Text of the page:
Broccoli is a member of the family Brassicaceae, also known as the cabbage family, along with Brussels sprouts, cabbage, cauliflower, kale and radishes. We eat the flower buds of the plant before they bloom. The stalks are also edible, but they have a tougher texture. The plant’s primitive ancestor is native to Asia Minor, but a significant amount of its development occurred in southern Italy.
Cauliflower is also in the Brassicaceae family, with a head comprised of flower buds. It is believed that it was cultivated in Egypt as early as the 4th century B.C. and has a parallel history to that of broccoli. Cauliflower has a compact, typically white head, that is covered in many layers of green leaves.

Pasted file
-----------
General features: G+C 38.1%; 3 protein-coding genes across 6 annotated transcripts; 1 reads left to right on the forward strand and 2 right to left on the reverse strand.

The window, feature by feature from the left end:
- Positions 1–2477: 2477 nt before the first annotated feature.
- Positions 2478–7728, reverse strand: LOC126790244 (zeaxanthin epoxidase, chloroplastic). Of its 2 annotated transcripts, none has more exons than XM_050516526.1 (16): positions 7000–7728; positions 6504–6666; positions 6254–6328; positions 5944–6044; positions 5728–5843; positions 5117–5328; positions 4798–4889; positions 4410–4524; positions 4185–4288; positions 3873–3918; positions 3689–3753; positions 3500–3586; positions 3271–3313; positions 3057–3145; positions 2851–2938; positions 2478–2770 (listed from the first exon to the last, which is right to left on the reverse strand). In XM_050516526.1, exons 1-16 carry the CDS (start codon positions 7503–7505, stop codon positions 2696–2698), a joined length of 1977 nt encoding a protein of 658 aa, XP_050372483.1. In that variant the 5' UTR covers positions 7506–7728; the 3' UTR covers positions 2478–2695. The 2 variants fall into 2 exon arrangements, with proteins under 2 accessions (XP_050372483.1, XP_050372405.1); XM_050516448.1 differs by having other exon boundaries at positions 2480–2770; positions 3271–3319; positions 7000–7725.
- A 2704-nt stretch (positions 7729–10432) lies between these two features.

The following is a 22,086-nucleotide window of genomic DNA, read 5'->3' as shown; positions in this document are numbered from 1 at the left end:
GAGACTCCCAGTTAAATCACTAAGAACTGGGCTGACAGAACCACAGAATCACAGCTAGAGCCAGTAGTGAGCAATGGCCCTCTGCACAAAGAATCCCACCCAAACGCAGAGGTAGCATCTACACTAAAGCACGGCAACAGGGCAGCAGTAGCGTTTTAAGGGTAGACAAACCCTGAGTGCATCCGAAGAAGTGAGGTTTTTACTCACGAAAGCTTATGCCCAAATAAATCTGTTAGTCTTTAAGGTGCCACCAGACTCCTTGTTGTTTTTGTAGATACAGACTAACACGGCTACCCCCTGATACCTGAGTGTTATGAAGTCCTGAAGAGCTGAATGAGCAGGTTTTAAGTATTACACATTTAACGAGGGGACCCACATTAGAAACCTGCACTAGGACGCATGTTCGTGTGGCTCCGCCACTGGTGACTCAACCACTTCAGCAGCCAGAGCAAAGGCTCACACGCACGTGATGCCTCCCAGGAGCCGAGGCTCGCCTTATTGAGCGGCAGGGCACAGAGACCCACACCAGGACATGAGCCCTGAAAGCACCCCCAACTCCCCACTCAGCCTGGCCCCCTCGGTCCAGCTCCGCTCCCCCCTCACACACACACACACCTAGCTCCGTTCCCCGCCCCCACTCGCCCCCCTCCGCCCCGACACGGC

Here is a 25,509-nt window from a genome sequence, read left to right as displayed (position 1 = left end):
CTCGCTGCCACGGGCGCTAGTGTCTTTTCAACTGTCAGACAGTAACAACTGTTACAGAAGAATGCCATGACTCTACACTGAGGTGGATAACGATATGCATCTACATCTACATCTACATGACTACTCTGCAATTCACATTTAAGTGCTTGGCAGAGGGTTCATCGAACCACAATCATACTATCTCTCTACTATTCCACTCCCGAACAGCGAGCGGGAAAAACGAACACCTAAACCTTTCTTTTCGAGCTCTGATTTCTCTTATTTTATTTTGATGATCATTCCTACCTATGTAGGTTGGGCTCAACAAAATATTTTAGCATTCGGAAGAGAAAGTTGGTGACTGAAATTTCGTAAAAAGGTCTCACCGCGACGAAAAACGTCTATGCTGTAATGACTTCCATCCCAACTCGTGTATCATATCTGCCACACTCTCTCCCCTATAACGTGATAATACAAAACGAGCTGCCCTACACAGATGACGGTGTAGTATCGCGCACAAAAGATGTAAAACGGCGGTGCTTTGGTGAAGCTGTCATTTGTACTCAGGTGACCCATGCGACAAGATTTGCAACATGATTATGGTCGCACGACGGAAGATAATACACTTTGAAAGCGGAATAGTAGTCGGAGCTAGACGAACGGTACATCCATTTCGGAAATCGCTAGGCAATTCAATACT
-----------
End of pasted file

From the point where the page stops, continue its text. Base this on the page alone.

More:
Broccoli and cauliflower can be eaten raw, steamed, boiled or roasted and absorb flavors well. Their “heads” are comprised of flower buds. If eating the veggies raw, experiment with dipping sauces, such as hummus; if eating them cooked, try a stir fry!
- Broccoli is an excellent source of vitamin C and the mineral potassium; it is a good source of B9 (folic acid) and dietary fiber. Similar to other members of Brassicaceae, broccoli contains beta carotenes.
- Cauliflower is an excellent source of vitamin B9 (folic acid) and C, as well as the mineral potassium.
- Broccoli was developed from the flower of wild cabbage.
- Broccoli and cauliflower are referred to as inflorescent (arrangement of flowers on a stem) vegetables, along with artichokes.
- White cauliflower heads lack color because they have undeveloped chlorophyll.